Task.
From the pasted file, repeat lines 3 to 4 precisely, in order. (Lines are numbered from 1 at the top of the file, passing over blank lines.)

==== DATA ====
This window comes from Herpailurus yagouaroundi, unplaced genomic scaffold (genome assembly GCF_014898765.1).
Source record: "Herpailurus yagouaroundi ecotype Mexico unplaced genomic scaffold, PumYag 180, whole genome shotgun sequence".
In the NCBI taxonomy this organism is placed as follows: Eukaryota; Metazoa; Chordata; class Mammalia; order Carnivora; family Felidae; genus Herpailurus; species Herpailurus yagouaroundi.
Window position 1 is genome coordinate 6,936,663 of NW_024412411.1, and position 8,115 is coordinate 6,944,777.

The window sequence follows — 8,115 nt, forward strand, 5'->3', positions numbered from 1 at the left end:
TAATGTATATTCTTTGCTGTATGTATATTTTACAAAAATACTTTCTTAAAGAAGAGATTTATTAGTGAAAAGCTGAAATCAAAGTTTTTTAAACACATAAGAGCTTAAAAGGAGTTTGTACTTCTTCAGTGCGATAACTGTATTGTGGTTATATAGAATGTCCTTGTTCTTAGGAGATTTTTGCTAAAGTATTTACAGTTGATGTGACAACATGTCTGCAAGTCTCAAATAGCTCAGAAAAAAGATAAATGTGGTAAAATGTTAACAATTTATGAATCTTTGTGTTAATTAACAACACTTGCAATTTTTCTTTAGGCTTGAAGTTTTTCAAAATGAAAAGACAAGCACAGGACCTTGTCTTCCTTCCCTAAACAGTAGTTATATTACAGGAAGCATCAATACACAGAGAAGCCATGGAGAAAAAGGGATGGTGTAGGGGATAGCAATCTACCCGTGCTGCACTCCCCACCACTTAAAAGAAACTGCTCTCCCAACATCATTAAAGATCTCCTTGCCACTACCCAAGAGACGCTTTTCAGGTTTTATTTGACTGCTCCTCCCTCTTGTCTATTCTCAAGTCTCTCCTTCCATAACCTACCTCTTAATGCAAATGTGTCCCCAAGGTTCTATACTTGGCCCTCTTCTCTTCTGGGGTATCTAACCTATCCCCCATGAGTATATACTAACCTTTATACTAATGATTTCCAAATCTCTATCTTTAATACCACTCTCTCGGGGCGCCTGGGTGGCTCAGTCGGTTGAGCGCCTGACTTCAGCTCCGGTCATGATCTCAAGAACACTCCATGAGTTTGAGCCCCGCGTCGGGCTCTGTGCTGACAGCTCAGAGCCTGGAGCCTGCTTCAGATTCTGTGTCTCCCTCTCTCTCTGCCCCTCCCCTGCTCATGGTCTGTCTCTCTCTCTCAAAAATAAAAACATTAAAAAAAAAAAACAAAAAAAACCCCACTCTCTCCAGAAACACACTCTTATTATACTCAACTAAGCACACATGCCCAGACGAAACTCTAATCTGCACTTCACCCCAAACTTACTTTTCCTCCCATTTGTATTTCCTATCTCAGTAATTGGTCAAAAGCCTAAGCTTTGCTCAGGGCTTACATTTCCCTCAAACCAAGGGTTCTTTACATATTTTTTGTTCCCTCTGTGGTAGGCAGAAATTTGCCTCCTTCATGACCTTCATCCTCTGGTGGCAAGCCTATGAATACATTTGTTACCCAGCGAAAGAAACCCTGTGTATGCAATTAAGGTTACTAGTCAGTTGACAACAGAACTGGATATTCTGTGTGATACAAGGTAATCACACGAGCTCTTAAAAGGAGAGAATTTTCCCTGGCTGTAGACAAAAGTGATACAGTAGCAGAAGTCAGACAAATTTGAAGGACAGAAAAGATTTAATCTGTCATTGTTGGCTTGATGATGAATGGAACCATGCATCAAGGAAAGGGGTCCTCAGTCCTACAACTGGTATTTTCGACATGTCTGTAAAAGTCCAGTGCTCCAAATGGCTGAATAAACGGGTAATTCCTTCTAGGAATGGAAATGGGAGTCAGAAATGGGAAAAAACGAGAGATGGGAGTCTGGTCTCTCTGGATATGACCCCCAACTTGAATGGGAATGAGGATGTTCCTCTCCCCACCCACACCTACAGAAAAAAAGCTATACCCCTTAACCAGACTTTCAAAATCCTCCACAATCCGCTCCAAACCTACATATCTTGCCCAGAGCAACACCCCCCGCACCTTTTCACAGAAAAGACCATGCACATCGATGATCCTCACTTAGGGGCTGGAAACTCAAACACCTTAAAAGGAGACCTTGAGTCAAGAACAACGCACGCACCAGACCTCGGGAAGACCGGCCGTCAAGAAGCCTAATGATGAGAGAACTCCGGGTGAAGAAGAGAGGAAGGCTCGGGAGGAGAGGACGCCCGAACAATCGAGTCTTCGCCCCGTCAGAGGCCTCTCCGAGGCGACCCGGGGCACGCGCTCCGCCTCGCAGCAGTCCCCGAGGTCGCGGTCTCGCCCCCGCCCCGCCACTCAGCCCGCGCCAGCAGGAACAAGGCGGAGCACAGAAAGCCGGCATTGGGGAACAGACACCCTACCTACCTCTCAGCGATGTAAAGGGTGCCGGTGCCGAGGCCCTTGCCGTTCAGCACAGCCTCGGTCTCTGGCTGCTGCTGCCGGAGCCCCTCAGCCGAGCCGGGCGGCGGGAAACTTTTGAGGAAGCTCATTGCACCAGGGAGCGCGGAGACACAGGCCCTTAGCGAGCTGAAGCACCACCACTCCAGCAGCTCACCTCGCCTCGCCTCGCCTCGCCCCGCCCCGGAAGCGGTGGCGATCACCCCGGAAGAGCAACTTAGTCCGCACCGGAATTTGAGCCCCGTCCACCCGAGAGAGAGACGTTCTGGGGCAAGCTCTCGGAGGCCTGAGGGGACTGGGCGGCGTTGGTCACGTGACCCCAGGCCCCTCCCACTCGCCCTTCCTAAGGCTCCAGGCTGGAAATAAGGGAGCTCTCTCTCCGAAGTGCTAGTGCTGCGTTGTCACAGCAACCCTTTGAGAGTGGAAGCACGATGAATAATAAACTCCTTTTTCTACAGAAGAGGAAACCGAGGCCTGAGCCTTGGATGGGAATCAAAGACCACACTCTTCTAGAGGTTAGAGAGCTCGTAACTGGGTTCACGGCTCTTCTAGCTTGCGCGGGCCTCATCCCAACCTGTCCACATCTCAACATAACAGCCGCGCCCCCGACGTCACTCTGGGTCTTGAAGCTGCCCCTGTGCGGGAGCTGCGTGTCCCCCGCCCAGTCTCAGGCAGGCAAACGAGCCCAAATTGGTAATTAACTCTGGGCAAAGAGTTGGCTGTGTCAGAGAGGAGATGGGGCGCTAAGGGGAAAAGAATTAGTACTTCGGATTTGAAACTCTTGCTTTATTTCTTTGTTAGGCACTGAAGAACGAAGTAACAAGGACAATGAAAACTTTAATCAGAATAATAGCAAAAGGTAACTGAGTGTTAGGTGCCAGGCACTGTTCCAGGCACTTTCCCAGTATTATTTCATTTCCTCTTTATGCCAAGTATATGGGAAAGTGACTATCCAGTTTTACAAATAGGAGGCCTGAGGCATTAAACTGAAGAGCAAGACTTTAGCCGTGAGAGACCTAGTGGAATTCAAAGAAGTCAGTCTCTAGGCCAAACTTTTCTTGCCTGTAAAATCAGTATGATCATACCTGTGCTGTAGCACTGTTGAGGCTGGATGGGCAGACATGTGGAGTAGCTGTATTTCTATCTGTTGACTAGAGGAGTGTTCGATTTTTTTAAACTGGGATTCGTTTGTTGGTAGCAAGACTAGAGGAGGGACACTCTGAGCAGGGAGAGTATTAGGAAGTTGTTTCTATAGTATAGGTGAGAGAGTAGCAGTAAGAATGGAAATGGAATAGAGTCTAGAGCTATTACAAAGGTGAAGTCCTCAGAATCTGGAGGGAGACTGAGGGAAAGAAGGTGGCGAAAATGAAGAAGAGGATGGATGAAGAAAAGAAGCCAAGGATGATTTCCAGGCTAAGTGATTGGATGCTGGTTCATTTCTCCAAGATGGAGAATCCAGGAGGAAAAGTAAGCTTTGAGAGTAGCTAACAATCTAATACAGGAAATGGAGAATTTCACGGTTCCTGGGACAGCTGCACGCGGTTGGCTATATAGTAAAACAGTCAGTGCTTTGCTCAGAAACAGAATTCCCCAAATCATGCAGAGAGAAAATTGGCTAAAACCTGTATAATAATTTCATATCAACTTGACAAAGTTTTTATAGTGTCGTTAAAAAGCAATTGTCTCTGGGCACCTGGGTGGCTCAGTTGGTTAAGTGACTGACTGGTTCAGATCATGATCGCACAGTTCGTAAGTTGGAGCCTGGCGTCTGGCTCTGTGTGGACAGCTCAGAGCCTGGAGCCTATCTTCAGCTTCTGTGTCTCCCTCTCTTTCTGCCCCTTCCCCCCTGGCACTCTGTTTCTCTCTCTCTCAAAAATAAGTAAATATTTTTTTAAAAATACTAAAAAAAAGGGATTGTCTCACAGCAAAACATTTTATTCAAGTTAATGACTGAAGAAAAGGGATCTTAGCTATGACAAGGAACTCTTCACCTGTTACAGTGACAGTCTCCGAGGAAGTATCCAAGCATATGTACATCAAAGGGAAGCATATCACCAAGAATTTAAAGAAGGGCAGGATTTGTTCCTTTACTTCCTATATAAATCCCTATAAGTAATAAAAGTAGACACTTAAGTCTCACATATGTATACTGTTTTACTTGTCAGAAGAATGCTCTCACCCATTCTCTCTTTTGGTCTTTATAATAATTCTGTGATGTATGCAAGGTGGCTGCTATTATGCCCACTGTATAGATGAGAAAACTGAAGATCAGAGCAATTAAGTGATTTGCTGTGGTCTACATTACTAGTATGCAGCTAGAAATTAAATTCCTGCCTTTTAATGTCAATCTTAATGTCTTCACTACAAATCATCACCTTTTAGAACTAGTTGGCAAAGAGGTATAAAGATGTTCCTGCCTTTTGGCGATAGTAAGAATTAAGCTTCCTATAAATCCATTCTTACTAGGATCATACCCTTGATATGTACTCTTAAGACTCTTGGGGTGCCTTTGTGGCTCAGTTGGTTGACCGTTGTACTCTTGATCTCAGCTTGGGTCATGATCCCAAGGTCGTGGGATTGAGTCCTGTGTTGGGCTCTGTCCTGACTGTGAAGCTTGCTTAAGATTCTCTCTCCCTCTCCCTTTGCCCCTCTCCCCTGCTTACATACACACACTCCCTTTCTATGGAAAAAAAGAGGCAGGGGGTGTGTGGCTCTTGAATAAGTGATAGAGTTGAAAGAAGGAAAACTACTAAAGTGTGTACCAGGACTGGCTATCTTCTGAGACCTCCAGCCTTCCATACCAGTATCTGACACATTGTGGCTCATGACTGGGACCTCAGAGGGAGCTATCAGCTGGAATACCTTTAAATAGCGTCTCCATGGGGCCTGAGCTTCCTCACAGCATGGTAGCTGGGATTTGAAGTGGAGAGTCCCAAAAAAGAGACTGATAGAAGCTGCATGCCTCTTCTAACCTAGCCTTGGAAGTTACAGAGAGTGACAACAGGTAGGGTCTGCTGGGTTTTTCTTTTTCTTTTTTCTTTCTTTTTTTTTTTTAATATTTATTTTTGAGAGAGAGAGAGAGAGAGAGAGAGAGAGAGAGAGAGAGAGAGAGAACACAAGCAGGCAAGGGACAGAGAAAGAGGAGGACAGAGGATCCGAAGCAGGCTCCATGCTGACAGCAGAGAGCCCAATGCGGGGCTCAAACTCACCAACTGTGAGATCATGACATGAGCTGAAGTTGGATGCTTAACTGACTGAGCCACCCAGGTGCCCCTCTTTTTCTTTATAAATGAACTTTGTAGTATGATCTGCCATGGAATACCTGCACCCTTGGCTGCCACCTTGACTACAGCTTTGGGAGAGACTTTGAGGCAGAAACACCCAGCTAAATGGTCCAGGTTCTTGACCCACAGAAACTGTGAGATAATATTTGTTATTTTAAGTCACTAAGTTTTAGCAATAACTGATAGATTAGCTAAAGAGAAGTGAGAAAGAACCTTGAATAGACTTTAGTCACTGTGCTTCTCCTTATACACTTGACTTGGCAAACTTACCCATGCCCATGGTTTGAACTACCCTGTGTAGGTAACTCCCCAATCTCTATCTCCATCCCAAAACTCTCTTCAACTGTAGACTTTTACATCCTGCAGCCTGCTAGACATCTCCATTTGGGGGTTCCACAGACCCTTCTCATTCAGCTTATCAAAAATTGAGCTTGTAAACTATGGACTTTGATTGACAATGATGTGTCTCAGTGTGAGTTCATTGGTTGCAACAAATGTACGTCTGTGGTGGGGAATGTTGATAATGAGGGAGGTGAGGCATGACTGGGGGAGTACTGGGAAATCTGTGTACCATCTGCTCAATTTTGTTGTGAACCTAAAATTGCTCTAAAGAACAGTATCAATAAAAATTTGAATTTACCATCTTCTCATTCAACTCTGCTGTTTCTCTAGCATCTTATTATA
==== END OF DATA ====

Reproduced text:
In the NCBI taxonomy this organism is placed as follows: Eukaryota; Metazoa; Chordata; class Mammalia; order Carnivora; family Felidae; genus Herpailurus; species Herpailurus yagouaroundi.
Window position 1 is genome coordinate 6,936,663 of NW_024412411.1, and position 8,115 is coordinate 6,944,777.